It is not spirit and life within him that brought himn hither, nor is it spirit and life that he favoureth, and that he came for. And therefore it is that this sort of hypocrites are usually most impatient of a misplaced word, or of a worship performed in the primitive simplicity. If a man deliver the Lord's supper but as Christ did, and receive it but as the Apostles did, or serve God but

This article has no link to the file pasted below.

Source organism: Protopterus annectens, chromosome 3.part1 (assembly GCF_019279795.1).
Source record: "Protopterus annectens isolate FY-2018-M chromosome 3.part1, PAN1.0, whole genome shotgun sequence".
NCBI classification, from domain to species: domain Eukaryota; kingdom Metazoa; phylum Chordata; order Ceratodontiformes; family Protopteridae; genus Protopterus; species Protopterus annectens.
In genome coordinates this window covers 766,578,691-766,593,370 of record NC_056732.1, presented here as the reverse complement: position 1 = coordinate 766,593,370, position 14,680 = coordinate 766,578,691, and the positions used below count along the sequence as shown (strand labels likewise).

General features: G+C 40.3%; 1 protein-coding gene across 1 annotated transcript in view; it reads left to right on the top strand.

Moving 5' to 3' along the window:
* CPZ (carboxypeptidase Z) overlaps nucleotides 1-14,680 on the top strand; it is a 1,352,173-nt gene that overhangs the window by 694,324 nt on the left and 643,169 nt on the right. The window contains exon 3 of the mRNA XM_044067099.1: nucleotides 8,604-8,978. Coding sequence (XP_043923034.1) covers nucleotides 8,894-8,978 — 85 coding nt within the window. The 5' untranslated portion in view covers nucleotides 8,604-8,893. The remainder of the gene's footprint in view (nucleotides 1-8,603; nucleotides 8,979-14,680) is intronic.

as the churches in their days, he will seem unreverent, and slovenly, and sordid to these self-deceiving formalists. They are set upon excess of ceremonies, because they are defective in the vital parts, and should have no religion if they had not this. All sober Christians are friends to outward decency and order ; but it is the empty self-deceiver that is most for the unwarrantable inventions of men, and sticketh in the bark of God's own ordinances, that taketh the garments for the man, and useth the worship of God, but as a masque or puppet-play, where there is great doings, with little life, and to little purpose. The chastest woman will wash her face; but it is the harlot, or wanton, or deformed, that will paint it. The soberest and the comeliest will avoid a nasty or ridiculous habit, which may make them seem uncomely, where they are not ; but a curious dress, and excessive care, doth signify a crooked or deformed body, or a filthy skin, or, which is worst, an empty soul, that hath need of such a covering. Consciousness of such greater want, doth cause them to seek these poor supplies. The gaudiness of men's religion is not the best sign that it is sincere. Simplicity is the ordinary attendant of sincerity. It hath long been a proverb,